Gold Guitar entries soar

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The New Zealand Gold Guitar Awards have drawn a bumper 693 entries this year.

Awards publicity officer Shona Hewlett said this year’s number was well up on last year’s total of 604.

The record number of entries was 766 entries in 2013, she said.

She believed this year’s number of entries was the second highest in the awards’ history, Ms Hewlett said.

She attributed the sharp rise in entrants to the newly increased prize package.

Awards organisers have boosted this year’s prize package to $15,000 in cash and prizes, five times more than in previous years.

Nearly half the entrants in this year’s awards were first-time competitors, she said.

“There’s a lot of new entries from the North Island – it is amazing,” Ms Hewlett said.

Organisers had received feedback that the new prize package was being greeted favourably by award entrants, Ms Hewlett said.

There were 35 entries in the new singer-songwriter section, she said.

“That’s fantastic for the first time we’ve offered that section,” Ms Hewlett said.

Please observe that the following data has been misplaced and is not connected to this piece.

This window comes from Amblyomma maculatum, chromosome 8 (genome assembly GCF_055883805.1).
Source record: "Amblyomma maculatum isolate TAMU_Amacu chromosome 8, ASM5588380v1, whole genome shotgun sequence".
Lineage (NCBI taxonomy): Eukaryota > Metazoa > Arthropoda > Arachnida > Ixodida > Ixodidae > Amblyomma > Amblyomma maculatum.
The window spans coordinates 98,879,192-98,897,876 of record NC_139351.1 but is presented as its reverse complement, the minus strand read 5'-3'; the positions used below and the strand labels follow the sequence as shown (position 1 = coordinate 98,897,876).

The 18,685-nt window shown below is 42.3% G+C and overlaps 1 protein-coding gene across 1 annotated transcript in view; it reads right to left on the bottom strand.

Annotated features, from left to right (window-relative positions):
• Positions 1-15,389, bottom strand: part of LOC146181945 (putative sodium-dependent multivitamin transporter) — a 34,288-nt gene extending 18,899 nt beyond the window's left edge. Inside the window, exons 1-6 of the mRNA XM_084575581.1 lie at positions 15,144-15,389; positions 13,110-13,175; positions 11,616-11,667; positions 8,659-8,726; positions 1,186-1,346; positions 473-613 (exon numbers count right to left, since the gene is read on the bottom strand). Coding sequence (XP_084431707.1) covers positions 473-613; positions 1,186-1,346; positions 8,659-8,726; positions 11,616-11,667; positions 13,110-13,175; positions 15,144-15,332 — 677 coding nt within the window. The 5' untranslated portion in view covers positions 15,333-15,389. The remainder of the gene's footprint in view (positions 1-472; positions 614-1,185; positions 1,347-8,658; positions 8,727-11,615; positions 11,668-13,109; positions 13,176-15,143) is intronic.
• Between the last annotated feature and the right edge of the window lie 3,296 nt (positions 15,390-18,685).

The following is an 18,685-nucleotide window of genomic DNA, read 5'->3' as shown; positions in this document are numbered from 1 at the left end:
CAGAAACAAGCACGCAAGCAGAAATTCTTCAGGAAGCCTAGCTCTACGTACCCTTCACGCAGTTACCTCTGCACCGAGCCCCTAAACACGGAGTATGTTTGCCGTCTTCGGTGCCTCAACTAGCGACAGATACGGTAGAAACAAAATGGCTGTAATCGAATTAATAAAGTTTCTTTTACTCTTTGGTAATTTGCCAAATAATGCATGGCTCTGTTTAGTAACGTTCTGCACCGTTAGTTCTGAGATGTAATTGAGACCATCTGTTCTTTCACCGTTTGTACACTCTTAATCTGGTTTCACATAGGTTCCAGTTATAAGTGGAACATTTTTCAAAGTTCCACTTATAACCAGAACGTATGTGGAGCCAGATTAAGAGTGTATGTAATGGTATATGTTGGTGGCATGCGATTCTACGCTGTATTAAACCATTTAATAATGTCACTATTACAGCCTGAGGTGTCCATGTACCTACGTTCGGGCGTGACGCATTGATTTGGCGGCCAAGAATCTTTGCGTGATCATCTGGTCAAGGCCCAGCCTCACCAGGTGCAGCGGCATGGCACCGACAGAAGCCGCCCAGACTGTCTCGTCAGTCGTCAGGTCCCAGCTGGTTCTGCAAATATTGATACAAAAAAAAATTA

The winner of the singer-songwriter section would attend a songwriting seminar in Australia hosted at the Dag Sheep Station, she said.

There was also a big increase in the number of entrants in the senior sections, with entries rising from 179 last year to 213 this year, she said.

The junior section rose from 99 last year to 117 this year, Ms Hewlett said.

The 60-plus section also increased, rising from 39 last year to 61 this year, she said.

“So it’s good we are able to cater for and encourage people of all ages.”

Organising committee convener Philip Geary said the increase in entrants was exciting and he believed the increased prize package had had an impact.

New entrants in the awards usually comprised 20%-30% of total numbers, but this year that had increased, Mr Geary said.

Preparations for the awards were well advanced, Mr Geary said.

“Everything is just waiting for people to turn up now.”

This would be his 21st year as convener and he had been on the organising committee for 24 years, he said.